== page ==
The shake of a rattlesnake’s tail strikes fear in the hearts of most who hear it. These reptiles are called rattlesnakes because their tails rattle—make a series of sharp noises when they shake—right before the snakes strike. But now, some of them have gone silent.
Although a rattlesnake’s sound can be scary, it serves as a warning that the snake is nearby. People within hearing distance know to steer clear if they want to avoid a poisonous attack. Imagine if this venomous animal gave no warning before you crossed its path. Isn’t a silent snake a whole lot scarier than a rattling one?
According to a recent report by National Public Radio (NPR), it appears some rattlesnakes in South Dakota can no longer rattle. Terry Phillip, a snake expert at Reptile Gardens in Rapid City, South Dakota, has come across quite a few prairie rattlesnakes that are, apparently, silent.
Phillip told NPR that he can spot a silent snake by looking at its tail. If the snake has a “curlicue tail” similar to a pig’s tail, says Phillip, that is a sign the tail muscles have atrophied, or lost their size, because of disease or lack of use.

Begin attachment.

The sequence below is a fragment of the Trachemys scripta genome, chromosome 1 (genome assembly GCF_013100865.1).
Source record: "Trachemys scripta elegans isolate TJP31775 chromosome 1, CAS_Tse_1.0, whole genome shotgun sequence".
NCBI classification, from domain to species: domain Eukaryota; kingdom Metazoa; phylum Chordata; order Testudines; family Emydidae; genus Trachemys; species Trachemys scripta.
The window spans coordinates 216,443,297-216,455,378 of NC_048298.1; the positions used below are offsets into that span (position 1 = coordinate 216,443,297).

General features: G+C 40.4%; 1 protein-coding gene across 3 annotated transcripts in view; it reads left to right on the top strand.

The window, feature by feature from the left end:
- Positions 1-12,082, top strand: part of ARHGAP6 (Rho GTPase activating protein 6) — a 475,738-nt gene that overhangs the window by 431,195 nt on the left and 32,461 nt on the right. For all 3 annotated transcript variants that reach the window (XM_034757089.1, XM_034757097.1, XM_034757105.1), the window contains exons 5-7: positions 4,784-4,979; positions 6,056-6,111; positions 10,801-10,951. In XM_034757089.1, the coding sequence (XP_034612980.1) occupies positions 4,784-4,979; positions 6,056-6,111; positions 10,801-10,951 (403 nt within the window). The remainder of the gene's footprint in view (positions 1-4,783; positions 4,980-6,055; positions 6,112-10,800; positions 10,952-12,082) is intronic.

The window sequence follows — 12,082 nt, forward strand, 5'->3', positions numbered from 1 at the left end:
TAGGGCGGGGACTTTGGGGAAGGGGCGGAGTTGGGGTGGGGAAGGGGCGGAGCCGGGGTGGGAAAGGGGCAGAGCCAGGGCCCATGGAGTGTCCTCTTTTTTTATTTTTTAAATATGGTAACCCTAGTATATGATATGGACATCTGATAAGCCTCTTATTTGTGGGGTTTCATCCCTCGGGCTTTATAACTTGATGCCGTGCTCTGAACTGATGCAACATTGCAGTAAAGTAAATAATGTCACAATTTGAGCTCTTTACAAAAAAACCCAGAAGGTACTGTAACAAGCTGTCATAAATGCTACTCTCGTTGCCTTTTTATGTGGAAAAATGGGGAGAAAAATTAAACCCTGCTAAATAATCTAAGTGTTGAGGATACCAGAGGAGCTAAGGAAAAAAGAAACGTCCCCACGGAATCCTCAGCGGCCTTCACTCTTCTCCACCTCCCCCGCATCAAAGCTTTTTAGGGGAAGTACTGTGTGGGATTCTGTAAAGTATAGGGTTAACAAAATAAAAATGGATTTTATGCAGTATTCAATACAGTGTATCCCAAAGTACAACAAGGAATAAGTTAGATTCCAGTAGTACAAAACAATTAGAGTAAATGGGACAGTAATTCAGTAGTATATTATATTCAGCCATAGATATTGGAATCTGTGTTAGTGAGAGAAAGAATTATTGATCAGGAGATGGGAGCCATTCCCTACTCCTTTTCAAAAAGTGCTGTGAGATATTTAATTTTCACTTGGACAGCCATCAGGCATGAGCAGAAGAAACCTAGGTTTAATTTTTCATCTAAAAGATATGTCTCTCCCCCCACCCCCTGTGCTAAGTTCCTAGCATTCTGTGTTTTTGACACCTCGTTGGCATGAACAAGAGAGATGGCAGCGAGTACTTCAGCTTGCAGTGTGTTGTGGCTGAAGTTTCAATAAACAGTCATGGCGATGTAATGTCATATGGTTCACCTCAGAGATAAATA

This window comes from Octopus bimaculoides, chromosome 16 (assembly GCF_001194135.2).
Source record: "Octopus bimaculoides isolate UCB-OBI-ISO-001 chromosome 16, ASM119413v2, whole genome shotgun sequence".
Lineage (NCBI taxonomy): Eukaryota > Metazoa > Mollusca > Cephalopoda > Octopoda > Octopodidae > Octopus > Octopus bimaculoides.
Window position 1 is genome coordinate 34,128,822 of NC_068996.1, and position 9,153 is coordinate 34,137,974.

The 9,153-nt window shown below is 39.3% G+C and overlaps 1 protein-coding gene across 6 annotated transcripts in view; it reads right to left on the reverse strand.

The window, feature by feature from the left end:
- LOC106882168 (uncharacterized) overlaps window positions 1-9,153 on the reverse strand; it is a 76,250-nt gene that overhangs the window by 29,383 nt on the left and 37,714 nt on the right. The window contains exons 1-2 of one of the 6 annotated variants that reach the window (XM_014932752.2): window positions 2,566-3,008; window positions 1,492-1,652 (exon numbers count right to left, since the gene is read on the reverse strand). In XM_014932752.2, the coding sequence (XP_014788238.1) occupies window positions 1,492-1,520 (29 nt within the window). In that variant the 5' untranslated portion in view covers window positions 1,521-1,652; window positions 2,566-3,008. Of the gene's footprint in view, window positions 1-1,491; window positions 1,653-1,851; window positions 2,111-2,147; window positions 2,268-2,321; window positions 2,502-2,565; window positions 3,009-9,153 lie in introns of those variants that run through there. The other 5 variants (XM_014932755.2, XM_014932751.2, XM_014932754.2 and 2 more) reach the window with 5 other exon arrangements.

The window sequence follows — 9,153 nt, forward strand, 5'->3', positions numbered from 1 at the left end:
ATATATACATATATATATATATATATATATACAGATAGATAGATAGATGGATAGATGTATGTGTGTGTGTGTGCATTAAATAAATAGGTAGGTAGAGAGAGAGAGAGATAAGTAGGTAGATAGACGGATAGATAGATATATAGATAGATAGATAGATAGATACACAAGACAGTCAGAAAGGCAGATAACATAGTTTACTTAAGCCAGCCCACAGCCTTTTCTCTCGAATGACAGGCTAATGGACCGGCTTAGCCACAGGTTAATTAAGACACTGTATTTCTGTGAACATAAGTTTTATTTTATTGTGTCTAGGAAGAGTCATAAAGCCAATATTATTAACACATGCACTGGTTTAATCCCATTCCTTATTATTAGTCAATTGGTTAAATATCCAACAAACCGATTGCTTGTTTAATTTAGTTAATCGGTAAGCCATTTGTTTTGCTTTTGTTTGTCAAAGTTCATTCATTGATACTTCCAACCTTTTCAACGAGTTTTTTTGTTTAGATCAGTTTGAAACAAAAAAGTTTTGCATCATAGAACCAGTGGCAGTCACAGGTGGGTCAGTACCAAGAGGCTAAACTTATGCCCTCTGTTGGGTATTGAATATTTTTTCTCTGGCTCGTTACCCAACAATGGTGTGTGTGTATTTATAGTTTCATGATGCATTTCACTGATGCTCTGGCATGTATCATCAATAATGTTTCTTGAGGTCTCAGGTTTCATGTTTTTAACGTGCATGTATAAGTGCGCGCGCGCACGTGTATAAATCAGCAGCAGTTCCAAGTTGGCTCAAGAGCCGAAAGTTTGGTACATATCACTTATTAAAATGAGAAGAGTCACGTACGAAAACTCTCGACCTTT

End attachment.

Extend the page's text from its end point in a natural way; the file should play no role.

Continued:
If a snake’s tail muscles don’t work, then the snake can’t make that signature rattle noise that warns larger animals, including humans, to stay away.
What is behind the appearance of these quiet killers? Phillip believes the atrophied tail muscles could be a genetic defect. That means the defective tail is being passed down through the snakes’ offspring.
Brian Smith, a professor and herpetologist (a scientist who studies reptiles and amphibians) at Black Hills State University in Spearfish, South Dakota, says a genetic defect could be one reason for rattlesnakes having disabled tails. But it might not be the only reason.
“Snakes do get abnormalities,” Smith told NPR. “Snakes do get their tails broken during failed predation attempts.” (Predation is when one animal hunts and kills another for food.)
Right now, information about South Dakota’s silent snakes has been reported only by people who have come across the reptiles. Scientists have not yet done extensive studies on defective rattlers. Nevertheless, if you’re out hiking in prairie rattlesnake territory, it’s a good idea to keep your eyes open, because those snakes could sneak up on you!